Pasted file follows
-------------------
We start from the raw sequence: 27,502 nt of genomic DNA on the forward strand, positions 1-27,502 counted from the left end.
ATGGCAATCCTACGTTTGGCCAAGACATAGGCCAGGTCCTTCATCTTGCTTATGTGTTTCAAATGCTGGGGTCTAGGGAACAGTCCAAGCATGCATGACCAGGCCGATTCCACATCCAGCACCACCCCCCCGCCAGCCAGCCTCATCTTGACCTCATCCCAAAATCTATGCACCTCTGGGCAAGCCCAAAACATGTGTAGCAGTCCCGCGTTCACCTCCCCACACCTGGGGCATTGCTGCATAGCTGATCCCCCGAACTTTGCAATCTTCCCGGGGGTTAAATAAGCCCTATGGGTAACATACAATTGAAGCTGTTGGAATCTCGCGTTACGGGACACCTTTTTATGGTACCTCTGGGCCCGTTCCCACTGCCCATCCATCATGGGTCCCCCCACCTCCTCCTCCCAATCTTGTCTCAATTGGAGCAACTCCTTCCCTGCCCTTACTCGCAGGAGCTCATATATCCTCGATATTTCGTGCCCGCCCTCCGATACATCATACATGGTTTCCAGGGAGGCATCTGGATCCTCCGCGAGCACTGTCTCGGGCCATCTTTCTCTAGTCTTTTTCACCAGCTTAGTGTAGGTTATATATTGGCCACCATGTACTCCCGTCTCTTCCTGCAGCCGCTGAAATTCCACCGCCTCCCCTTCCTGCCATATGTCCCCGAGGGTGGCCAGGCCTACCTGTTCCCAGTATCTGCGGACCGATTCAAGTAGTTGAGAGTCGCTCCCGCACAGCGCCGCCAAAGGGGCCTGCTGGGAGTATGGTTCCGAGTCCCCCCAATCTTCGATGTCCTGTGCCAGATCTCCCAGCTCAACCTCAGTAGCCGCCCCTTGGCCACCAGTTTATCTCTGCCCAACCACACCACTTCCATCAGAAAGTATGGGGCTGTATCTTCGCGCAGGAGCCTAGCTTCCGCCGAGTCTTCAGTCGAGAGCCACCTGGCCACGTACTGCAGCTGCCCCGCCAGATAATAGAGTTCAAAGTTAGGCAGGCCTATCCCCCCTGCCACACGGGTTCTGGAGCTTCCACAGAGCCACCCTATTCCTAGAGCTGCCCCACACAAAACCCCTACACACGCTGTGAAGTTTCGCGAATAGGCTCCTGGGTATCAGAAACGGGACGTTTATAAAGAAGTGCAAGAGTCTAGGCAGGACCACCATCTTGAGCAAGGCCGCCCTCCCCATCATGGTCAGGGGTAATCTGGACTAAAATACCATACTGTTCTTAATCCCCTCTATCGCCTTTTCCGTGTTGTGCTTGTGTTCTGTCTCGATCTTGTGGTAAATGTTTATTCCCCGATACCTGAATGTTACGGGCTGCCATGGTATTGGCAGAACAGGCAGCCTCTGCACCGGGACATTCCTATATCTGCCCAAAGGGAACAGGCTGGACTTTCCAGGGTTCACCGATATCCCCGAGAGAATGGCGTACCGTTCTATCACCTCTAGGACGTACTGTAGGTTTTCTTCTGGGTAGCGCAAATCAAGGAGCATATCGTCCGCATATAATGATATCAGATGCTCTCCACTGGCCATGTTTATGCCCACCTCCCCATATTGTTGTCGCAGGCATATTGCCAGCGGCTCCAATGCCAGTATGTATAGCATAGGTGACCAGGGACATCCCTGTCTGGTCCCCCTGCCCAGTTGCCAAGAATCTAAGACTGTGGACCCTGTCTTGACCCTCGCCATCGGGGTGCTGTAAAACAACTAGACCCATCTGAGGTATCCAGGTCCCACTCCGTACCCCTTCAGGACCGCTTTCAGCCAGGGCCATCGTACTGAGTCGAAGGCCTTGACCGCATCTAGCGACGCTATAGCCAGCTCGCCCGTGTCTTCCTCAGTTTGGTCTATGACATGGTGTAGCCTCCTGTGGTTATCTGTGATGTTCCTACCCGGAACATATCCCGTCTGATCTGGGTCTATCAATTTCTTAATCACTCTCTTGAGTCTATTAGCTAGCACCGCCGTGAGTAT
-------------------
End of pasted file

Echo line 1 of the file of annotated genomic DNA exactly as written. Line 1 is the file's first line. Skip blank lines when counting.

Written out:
We start from the raw sequence: 27,502 nt of genomic DNA on the forward strand, positions 1-27,502 counted from the left end.